Open Access Articles- Top Results for TRPV


Transient receptor potential (TRP) ion channel
Symbol TRP
Pfam PF06011
InterPro IPR010308

Transient receptor potential channels (TRP channels) are a large group of ion channels, comprising six protein families, located mostly on the plasma membrane of numerous human and animal cell types, and in some fungi.[1] TRP channels were initially discovered in the trp mutant strain of the fruit fly Drosophila [2] which displayed transient elevation of potential in response to light stimuli and were so named "transient receptor potential" channels.[3] The name now refers only to a family of proteins with similar structure and function, not to the mechanism of their activation. Later, TRP channels were found in vertebrates where they are ubiquitously expressed in many cell types and tissues. There are about 28 TRP channels that share some structural similarity to each other.[4] These are grouped into two broad groups: group 1 includes, TRPC ( "C" for canonical), TRPV ("V" for vanilloid), TRPM ("M" for melastatin), TRPN and TRPA. In group 2 there are TRPP ("P" for polycystic) and TRPML ("ML" for mucolipin). TRPC, ion channels are relatively non-selectively permeable to cations, including sodium, calcium and magnesium, but all TRPVs, TRPM3, TRPM6 and TRPM7 are highly calcium selective.


They are encoded by at least 100 channel subunit genes divided into seven sub-families:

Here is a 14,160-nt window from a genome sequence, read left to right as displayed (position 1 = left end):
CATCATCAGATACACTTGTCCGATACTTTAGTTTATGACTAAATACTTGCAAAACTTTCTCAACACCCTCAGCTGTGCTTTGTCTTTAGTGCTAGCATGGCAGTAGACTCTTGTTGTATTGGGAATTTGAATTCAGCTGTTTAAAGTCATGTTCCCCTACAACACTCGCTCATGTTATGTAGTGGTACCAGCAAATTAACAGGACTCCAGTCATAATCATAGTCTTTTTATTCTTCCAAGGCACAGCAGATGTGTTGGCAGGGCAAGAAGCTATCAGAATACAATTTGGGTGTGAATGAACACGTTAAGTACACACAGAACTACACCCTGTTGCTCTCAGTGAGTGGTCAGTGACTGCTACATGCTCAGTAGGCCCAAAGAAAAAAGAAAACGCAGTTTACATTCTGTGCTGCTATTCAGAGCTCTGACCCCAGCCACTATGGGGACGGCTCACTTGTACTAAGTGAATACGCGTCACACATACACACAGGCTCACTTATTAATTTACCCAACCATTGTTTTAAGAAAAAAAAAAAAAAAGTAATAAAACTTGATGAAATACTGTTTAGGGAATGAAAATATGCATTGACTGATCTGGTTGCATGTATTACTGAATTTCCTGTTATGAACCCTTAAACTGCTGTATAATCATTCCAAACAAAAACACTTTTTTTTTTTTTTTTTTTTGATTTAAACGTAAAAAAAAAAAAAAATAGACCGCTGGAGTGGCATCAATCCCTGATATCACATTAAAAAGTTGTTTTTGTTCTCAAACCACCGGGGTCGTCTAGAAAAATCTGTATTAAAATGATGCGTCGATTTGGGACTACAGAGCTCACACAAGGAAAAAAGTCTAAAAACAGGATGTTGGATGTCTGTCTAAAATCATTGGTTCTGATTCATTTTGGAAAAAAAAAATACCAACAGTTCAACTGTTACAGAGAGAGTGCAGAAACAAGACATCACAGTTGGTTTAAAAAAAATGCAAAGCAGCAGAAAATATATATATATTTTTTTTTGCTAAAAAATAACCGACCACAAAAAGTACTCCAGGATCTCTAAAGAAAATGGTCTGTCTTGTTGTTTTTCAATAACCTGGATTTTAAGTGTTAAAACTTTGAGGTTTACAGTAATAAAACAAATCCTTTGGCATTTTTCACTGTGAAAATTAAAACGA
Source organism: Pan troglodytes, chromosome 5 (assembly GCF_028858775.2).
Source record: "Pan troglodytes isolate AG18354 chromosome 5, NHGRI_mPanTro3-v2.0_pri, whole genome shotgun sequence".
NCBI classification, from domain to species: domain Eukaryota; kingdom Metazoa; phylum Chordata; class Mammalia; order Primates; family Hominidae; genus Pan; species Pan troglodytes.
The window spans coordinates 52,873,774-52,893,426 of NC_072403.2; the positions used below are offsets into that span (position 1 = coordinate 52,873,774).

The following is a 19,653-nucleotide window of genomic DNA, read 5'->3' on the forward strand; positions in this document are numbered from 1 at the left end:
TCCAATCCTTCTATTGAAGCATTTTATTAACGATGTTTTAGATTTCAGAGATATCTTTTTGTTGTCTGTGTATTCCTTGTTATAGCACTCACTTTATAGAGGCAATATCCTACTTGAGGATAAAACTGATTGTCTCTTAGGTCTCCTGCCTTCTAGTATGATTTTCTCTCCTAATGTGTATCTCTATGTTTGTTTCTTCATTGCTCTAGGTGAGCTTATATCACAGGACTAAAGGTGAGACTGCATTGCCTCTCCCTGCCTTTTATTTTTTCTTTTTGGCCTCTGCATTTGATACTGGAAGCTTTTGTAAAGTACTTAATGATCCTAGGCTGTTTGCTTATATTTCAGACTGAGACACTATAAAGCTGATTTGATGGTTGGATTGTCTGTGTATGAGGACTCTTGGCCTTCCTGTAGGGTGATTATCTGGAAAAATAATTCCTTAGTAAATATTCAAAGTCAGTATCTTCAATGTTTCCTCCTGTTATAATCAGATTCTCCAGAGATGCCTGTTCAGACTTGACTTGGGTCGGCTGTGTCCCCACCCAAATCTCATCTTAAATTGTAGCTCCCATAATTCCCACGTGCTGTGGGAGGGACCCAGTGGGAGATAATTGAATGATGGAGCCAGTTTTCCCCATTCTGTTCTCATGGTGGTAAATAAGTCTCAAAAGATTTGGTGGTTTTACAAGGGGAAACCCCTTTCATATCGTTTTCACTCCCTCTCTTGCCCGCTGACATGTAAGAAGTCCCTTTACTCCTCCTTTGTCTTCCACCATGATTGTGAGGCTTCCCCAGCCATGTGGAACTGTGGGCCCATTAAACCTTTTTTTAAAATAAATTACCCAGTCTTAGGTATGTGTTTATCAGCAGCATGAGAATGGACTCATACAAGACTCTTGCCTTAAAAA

Most TRP channels are composed of 6 membrane-spanning helices with intracellular N- and C-termini. Mammalian TRP channels are activated and regulated by a wide variety of stimuli including many post-transcriptional mechanisms like phosphorylation, G-protein receptor coupling, ligand-gating, and ubiquitination. The receptors are found in almost all cell types and largely localized in the cell membrane, modulating ion entry.


TRP channels modulate ion entry driving forces and Ca2+ and Mg2+ transport machinery in the plasma membrane, where most of them are locate. TRPs have important interactions with other proteins and often form signaling complexes, the exact pathways of which are unknown.[1] TRPMs function as intracellular calcium release channels and thus serve an important role in organelle regulation.[1] Importantly, many of these channels mediate a variety of sensations like the sensations of pain, hotness, warmth or coldness, different kinds of tastes, pressure, and vision. In the body, some TRP channels are thought to behave like microscopic thermometers and are used in animals to sense hot or cold. TRPs act as sensors of osmotic pressure, volume, stretch, and vibration. TRPs have been seen to have complex multidimensional roles in sensory signaling.Intracellular. Many TRPs function as intracellular calicum release channels.

Pain and Temperature Sensation

Trp ion channels convert energy into action potentials in somatosensory nociceptors.[5] Thermo-TRP channels have a C-terminal domain that is responsible for thermosensation and have a specific interchangeable region that allows them to sense temperature stimuli that is tied to ligand regulatory processes.[6] There are 6 different Thermo-TRP channels and each plays a different role. For instance, TRPM8 relates to mechanisms of sensing cold, TRPV1 contributes to heat and inflammation sensations, and TRPA1 facilitates many signaling pathways like sensory transduction, nociception, inflammation and oxidative stress.[5]


The TRP channels play a significant role in taste with channels responding to different tastes. TRPA responds to mustard oil, wasabi, and cinnamin, TRPA1 and TRPV responds to garlic (allicin), TRPV responds to chilli pepper (capsaicin), TRPA responds to wasabi (allyl isothiocyanate) and mustard oil; Trpm is activated by menthol, camphor, peppermint, and cooling agents; yet others are activated by molecules (THC, CBD and CBN) found in marijuana.

TRP-like channels in insect vision

File:TRP P.Americana retina.jpg